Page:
And for those worried he’d gone relatively “pop”, they should be reminded that there wasn’t even necessarily a father to his Club sound—along with Say Wut, he completely shifted the style of Baltimore Club—but still, he also dropped a brilliant “raw version” of “Oh My Darling” that sends Frank Ski’s “Doo Doo Brown” through distorted guitar and grabs liberally from Scottie B’s classic “Niggaz Fightin” before it becomes a fog of echoing vocals and shuffling drums. It was par for the course for Blaqstarr, taking a weird R & B record and turning it into a stuttering Club epic—the only difference was, the weird R & B record was his too.

And he produced the best songs on the new M.I.A record. But I don’t think it’s a stretch to suggest Blaq’s influence on /\/\/\Y/\ goes beyond the songs he had a clear hand in. The whole record sounds like Blaqstarr’s weird insular dance music–I think it’s why some people say the record’s “half-baked” or whatever.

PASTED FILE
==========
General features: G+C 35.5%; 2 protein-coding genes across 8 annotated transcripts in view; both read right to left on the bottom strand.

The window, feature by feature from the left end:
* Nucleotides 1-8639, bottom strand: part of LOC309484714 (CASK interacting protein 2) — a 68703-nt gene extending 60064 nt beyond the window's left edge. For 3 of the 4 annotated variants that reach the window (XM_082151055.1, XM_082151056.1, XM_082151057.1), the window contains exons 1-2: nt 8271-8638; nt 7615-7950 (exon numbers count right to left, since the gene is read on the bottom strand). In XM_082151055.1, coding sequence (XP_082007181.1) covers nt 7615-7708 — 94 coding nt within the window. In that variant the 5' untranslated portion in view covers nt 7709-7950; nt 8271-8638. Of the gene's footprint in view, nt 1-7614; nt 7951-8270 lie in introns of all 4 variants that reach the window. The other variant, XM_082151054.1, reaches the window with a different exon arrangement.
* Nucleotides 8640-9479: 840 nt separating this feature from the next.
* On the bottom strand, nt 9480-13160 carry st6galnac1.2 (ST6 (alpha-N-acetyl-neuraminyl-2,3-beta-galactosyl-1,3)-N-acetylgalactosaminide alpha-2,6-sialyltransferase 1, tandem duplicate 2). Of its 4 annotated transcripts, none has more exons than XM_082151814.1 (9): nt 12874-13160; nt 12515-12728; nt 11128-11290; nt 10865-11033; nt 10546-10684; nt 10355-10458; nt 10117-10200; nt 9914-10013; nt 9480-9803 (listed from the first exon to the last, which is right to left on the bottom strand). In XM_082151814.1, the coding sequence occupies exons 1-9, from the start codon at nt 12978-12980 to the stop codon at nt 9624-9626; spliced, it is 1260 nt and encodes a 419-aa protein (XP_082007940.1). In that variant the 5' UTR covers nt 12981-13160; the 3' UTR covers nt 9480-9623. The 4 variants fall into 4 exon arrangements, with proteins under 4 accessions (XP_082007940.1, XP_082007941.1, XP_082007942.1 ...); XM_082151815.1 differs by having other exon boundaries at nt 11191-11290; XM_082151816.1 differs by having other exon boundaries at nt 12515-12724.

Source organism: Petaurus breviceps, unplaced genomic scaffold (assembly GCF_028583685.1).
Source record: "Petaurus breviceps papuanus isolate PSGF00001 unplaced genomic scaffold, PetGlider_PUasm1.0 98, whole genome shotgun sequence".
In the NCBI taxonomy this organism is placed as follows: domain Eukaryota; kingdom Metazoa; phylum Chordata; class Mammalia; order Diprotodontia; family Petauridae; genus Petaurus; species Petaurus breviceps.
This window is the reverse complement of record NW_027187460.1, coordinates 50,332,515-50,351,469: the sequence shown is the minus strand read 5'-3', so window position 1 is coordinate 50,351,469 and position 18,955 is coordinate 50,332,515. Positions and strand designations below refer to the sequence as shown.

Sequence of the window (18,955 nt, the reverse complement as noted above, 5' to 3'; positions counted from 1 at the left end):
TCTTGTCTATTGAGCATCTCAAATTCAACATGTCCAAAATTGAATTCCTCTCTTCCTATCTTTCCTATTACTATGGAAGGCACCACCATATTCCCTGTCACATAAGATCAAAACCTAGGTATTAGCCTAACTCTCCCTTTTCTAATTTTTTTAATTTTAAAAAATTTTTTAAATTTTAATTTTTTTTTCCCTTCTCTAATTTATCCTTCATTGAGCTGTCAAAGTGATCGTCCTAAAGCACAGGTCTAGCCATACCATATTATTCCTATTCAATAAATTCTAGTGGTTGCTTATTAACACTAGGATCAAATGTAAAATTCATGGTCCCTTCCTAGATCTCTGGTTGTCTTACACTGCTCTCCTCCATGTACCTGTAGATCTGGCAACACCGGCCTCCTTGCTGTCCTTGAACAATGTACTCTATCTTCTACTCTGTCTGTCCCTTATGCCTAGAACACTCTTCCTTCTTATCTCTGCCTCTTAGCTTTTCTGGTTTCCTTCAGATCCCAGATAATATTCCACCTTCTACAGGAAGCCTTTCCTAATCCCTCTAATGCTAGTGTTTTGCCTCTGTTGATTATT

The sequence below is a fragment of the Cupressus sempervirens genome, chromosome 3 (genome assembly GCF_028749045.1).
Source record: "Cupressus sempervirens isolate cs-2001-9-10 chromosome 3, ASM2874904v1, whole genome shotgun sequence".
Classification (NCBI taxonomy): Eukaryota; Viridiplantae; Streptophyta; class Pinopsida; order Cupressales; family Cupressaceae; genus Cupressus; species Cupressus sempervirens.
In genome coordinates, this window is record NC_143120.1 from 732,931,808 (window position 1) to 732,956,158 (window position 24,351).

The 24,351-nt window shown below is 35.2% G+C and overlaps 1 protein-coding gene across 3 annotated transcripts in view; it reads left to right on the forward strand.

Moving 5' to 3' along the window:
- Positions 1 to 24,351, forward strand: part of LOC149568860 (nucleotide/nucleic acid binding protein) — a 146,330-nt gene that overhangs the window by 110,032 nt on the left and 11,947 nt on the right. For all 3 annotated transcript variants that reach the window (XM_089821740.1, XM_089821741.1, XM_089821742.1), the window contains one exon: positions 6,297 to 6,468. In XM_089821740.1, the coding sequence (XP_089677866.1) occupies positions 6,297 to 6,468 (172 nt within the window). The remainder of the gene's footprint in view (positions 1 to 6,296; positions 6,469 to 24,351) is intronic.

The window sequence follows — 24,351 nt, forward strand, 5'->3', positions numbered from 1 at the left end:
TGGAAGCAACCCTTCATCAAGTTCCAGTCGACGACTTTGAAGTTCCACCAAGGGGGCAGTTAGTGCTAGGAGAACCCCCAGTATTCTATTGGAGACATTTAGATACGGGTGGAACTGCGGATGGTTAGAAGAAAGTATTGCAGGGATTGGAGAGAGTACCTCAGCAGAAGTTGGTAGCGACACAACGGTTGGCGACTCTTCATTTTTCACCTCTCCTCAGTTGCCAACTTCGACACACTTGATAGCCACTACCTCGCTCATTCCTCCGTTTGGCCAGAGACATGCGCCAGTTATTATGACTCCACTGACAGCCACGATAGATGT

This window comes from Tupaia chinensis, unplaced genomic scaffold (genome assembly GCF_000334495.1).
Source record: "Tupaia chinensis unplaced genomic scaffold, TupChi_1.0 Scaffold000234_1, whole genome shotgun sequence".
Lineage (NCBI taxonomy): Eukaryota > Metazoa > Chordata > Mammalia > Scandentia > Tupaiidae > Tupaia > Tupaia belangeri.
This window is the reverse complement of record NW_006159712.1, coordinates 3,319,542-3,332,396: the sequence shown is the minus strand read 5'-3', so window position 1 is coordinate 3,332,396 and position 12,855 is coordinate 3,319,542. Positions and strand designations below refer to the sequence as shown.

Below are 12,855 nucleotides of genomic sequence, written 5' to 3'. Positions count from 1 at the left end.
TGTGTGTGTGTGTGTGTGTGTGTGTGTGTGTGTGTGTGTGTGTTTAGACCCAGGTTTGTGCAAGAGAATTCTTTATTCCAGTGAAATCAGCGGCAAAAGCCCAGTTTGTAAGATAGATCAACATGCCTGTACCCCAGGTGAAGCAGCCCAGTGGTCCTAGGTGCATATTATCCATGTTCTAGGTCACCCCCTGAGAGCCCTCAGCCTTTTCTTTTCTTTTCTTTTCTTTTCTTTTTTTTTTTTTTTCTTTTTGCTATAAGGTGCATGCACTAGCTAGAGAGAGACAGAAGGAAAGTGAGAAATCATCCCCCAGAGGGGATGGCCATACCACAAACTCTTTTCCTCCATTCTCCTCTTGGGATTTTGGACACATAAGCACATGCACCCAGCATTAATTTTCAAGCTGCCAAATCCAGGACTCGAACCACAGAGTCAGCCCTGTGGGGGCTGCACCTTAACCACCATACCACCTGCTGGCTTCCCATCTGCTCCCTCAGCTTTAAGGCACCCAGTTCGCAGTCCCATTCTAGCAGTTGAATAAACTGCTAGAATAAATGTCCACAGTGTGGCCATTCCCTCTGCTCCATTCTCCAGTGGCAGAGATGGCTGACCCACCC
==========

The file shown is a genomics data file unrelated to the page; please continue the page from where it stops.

Perhaps, the only genuinely lasting byproduct of the early to mid-2000s out-of-town embrace of Baltimore Club music is Blaqstarr’s slow-growing success outside his city. Though it’s not the leap from local hero to the next Timbaland so many Club producers seem to seek—it’s not even DJ Class’ temporarily raised profile with last year’s “I’m the Shit”–Blaqstarr is the best example of Baltimore Club producer leaving the city and doing something. I took a look at his contributions to the new M.I.A over at Splice Today: